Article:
One and one-quarter milliliter of the third sequential culture was added to each of twelve 250 mL flasks, each containing 125 mL of mineral growth medium (1 g/L of Grow Feed fertilizer). One drop of oil from the site was added to each flask to start the culture. After three days and again after another three days, one drop of spent lubricant was added to each flask. After 12 days, the cultures were harvested, pooled and divided into three 500 mL portions.

Each portion was added to a bioaugmentation treatment cell, applying the culture with a manual spray bottle, mixing the solution into the soil with a garden shovel. The final inoculation was estimated to be ~ 6 x 106 bacteria/g of dry soil considering the turbidity of the final culture and the application rate.

Monitoring

Initially and on a monthly basis, core samples were taken from each treatment cell, from the surface to 20 cm depth and analyzed for a variety of parameters. pH was measured with a Corning brand, model 240 pH meter with a Sensorex brand, model 5200c pH electrode (SECOFI, 1980).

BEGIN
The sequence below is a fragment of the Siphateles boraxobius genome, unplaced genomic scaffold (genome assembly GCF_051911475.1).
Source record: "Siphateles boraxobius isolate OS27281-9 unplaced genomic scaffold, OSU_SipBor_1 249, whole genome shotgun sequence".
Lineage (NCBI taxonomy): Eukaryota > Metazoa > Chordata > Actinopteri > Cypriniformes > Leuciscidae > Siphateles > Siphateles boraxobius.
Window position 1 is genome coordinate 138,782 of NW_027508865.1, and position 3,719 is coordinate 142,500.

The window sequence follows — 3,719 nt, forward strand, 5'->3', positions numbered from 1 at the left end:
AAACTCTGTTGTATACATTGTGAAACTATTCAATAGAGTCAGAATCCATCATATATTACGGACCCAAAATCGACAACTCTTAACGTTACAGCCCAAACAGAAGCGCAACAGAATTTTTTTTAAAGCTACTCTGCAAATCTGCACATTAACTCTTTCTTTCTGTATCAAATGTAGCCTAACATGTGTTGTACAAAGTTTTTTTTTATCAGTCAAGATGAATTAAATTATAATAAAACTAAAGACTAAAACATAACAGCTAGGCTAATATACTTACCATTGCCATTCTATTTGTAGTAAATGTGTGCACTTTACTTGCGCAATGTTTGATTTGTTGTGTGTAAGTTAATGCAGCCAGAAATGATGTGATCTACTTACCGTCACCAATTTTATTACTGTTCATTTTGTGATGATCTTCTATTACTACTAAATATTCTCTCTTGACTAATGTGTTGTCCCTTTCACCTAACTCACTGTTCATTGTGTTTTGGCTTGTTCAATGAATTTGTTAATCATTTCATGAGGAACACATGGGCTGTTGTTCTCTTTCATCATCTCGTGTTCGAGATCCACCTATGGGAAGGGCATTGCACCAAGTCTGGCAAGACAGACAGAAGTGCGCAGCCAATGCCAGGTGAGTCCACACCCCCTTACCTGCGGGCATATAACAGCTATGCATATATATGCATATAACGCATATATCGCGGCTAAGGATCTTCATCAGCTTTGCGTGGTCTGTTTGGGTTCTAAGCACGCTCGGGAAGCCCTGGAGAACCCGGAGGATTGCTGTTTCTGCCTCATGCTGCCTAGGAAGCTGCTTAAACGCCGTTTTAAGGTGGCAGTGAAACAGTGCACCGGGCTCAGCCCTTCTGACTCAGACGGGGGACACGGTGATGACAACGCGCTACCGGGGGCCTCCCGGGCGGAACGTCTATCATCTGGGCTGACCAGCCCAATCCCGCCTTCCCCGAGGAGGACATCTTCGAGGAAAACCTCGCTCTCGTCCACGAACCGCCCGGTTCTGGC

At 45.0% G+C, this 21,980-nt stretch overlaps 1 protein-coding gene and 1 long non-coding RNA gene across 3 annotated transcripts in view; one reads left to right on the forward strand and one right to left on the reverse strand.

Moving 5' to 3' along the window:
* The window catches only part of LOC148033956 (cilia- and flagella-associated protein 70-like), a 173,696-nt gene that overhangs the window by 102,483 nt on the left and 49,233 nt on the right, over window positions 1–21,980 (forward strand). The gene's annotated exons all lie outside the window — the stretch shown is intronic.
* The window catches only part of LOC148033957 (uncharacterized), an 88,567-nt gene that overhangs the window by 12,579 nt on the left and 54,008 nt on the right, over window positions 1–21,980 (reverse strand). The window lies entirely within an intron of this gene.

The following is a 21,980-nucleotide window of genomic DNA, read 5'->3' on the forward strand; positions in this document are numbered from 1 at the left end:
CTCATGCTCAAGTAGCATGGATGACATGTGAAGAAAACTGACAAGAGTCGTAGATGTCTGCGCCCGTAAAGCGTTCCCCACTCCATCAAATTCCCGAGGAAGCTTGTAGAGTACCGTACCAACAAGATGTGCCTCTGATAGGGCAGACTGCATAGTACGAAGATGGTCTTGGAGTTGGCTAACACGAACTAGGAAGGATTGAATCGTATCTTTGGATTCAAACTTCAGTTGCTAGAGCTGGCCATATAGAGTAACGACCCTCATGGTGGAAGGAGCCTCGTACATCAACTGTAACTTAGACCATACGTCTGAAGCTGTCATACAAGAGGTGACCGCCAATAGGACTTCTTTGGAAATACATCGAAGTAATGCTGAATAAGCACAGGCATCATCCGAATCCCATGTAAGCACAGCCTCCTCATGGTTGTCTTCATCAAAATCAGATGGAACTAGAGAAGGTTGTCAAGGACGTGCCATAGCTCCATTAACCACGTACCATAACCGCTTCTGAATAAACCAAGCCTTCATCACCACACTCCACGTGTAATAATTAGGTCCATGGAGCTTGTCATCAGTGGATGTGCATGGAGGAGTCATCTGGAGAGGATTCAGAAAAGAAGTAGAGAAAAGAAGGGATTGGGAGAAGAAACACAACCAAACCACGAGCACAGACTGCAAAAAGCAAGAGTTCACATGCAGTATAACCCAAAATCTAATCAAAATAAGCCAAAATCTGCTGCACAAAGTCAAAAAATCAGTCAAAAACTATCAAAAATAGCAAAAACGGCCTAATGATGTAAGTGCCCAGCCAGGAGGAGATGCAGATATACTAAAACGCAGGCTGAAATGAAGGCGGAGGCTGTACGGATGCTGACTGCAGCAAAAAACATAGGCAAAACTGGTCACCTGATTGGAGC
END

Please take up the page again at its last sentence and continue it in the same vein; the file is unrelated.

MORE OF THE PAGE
Total Petroleum Hydrocarbons (TPH) were measured by EPA method 418.1 (EPA, 1997), using perchloroethylene as an extraction solvent with an Infracal TOG/TPH analyzer (Wilks Enterprise). Acute toxicity was measured with the Microtox system using a Microbics model 500 analyzer (SECOFI, 1996). Toxicity Characteristic Leaching Proceedure (TCLP) leachates were prepared (SEDESOL, 1993) and TPH in the TCLP leachates was measured by extraction in perchloroethylene, solvent evaporation, re-dissolution in methanol, and measurement of hydrocarbons in the methanol solution using EPA method 9074 (EPA, 1997; Adams and Ramírez, 1999). For this TPH analysis in leachate a Petroflag soil analyzer (Dexsil Corporation) was used. Samples for carcinogenic Polyaromatic Hydrocarbon (PAH) analyses were sent to a commercial laboratory accredited by the Mexican Accreditation Entity (EMA for its abbreviation in Spanish) and were analyzed by EPA method 8270 D (EPA, 1997) by gas chromatography/mass spectrometry (GC/MS) using a Hewlit Packard HP5890 GS coupled to a Hewlit Packard HP5971 MS detector, or equivalent.